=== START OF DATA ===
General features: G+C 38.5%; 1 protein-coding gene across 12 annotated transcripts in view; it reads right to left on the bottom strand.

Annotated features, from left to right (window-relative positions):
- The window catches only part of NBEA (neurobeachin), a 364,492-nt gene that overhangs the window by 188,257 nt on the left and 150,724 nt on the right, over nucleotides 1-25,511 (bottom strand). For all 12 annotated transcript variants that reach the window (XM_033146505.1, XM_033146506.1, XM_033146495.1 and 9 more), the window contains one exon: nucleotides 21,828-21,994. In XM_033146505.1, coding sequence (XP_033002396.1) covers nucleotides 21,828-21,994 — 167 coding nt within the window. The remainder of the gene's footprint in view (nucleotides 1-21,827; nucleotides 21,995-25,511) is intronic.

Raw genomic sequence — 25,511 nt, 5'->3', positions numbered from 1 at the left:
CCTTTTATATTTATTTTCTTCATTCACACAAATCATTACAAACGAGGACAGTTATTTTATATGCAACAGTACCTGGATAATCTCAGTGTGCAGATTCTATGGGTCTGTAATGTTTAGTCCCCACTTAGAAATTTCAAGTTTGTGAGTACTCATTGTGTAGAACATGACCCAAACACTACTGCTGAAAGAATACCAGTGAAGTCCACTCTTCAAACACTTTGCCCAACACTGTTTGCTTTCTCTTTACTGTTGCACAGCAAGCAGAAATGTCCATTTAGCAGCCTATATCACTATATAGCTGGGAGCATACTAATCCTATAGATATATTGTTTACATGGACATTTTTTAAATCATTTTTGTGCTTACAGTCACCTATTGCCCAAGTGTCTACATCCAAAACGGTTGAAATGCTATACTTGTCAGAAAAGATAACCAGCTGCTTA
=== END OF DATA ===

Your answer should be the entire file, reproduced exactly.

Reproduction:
General features: G+C 38.5%; 1 protein-coding gene across 12 annotated transcripts in view; it reads right to left on the bottom strand.

Annotated features, from left to right (window-relative positions):
- The window catches only part of NBEA (neurobeachin), a 364,492-nt gene that overhangs the window by 188,257 nt on the left and 150,724 nt on the right, over nucleotides 1-25,511 (bottom strand). For all 12 annotated transcript variants that reach the window (XM_033146505.1, XM_033146506.1, XM_033146495.1 and 9 more), the window contains one exon: nucleotides 21,828-21,994. In XM_033146505.1, coding sequence (XP_033002396.1) covers nucleotides 21,828-21,994 — 167 coding nt within the window. The remainder of the gene's footprint in view (nucleotides 1-21,827; nucleotides 21,995-25,511) is intronic.

Raw genomic sequence — 25,511 nt, 5'->3', positions numbered from 1 at the left:
CCTTTTATATTTATTTTCTTCATTCACACAAATCATTACAAACGAGGACAGTTATTTTATATGCAACAGTACCTGGATAATCTCAGTGTGCAGATTCTATGGGTCTGTAATGTTTAGTCCCCACTTAGAAATTTCAAGTTTGTGAGTACTCATTGTGTAGAACATGACCCAAACACTACTGCTGAAAGAATACCAGTGAAGTCCACTCTTCAAACACTTTGCCCAACACTGTTTGCTTTCTCTTTACTGTTGCACAGCAAGCAGAAATGTCCATTTAGCAGCCTATATCACTATATAGCTGGGAGCATACTAATCCTATAGATATATTGTTTACATGGACATTTTTTAAATCATTTTTGTGCTTACAGTCACCTATTGCCCAAGTGTCTACATCCAAAACGGTTGAAATGCTATACTTGTCAGAAAAGATAACCAGCTGCTTA